Cheney Defends His Record
Thursday, July 27th 2000, 12:00 am
By: News On 6
AUSTIN, Texas (AP) â€” Dick Cheney said Thursday he voted against the Equal Rights Amendment when he was in the House because he feared it would require the drafting of women into the military.
``Now I didn't think that was a very good idea,'' Cheney said on CBS' ``The Early Show.'' He said he had wanted to change ERA to state that drafting women would not be required, but that the rules under which it was being considered barred any amendment.
The Wyoming Republican, picked this week to be George W. Bush's vice presidential running mate, defended his conservative record in interviews on three network morning television programs Thursday.
On ABC's ``Good Morning America,'' he was asked why, in 1988, he was one of only four members of Congress to vote against banning plastic guns and also voted against a ban on armor-piercing ``cop-killer'' bullets.
``I was a great believer and am a great believer today in the Second Amendment, the right of the citizens to keep and bear arms, and that the solution to our gun problems really lies in enforcing existing regulations and laws that prohibit felons, for example, from owning guns, rather than imposing new requirements on law-abiding citizens,'' Cheney said.
And on NBC's ``Today,'' he denied that his vote not to impose economic sanctions against the segregationist government of South Africa meant he opposed freedom for the jailed Nelson Mandela. ``This notion that somehow I was opposed to freeing Nelson Mandela is a typical distortion by Al Gore,'' he said.
On Wednesday, Cheney returned to his roots in Casper, Wyo., campaigning for the first time with Bush. ``I am generally proud of my record in the House and the job I did representing the state of Wyoming,'' Cheney said.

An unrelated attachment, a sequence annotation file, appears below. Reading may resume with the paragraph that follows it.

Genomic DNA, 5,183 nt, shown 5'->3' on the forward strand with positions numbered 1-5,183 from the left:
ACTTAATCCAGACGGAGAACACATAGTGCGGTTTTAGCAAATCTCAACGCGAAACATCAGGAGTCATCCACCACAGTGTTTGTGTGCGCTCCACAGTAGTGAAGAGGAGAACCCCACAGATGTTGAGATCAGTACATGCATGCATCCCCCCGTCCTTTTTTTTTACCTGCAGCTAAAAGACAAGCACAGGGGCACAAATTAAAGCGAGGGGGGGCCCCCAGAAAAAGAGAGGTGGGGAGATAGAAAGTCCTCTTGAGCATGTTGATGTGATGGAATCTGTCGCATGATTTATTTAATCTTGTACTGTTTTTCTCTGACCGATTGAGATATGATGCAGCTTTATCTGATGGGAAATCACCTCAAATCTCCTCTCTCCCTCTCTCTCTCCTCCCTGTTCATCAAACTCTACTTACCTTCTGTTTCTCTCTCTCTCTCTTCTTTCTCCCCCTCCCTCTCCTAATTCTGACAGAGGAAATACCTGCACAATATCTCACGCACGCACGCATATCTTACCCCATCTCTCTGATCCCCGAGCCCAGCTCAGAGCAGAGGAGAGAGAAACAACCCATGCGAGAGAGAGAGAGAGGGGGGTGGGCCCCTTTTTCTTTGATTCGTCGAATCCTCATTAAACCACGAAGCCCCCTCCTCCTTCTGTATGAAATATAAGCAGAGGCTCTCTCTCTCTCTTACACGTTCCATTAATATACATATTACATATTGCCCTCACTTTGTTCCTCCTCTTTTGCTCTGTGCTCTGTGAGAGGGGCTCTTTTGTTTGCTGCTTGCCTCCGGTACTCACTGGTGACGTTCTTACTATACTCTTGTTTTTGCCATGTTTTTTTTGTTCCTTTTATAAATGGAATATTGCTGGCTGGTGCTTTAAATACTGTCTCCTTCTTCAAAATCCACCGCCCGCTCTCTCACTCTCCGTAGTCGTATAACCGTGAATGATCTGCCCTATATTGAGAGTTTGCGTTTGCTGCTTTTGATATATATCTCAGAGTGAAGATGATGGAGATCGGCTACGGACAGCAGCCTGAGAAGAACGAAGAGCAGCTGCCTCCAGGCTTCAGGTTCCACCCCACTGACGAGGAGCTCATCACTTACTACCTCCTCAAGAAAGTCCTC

But the former defense secretary also acknowledged he might have voted differently on some matters in the current healthy economy than he did in the deficit-plagued 1980s.
``I'm sure if I were to go back and look at the individual votes, I could probably find some that I might tweak and do a bit differently,'' Cheney told reporters, referring to his 1979-89 tenure in the House.
He said he voted against some new programs in the era of budget deficits because he was he was ``concerned about controlling federal spending.''
But with current projections for a $4.5 trillion surplus, ``We've got the opportunity now I think to go do some things that we could not have done 20 years ago and the governor's laid out a number of those: for example, such things as reforming the education system, improving the Medicare system, fixing Social Security.''
Democrats pounced on the remark, saying it departed from Bush's proposal to spend the surplus in other ways, chiefly on tax cuts.
``The fact is they haven't put a dime of the surplus into shoring up Medicare. That's a fact,'' Gore spokesman Doug Hattaway said. ``He has ruled it out by spending the surplus on a tax cut and other spending'' in the proposal.
Replied Bush spokesman Ari Fleischer: ``The governor has not ruled out using the surplus for anything.''
Bush backed his newly installed running mate, making no apologies for their support of conservative politics.
``This is a conservative man, and so am I,'' Bush said.
``The key here is to stay focused on the future,'' Cheney said.
A week before the GOP convention is to crown Bush the party's presidential nominee, the Texas governor defended his choice of a running mate.
``This is a good man standing by my side,'' he said. ``He's going to be wonderful to campaign with and wonderful to serve with.''
Cheney said he has no apologies for his ties to the oil industry even as Democrats have taken to referring to the GOP ticket as a couple of Texas oilmen.
He is resigning as chairman and chief executive officer of Dallas-based Halliburton Corp., one of the world's largest oil services companies. Bush was involved in a series of oil drilling endeavors before turning to politics.
``I'm very proud of Halliburton. I have nothing to apologize for,'' Cheney said, noting the company had started from modest beginnings 81 years ago and now has operations in 120 countries. ``It is the quintessential American success story.''
Bush said the criticism was ``an attempt to divert attention from the fact that the Democrats have no energy policy.''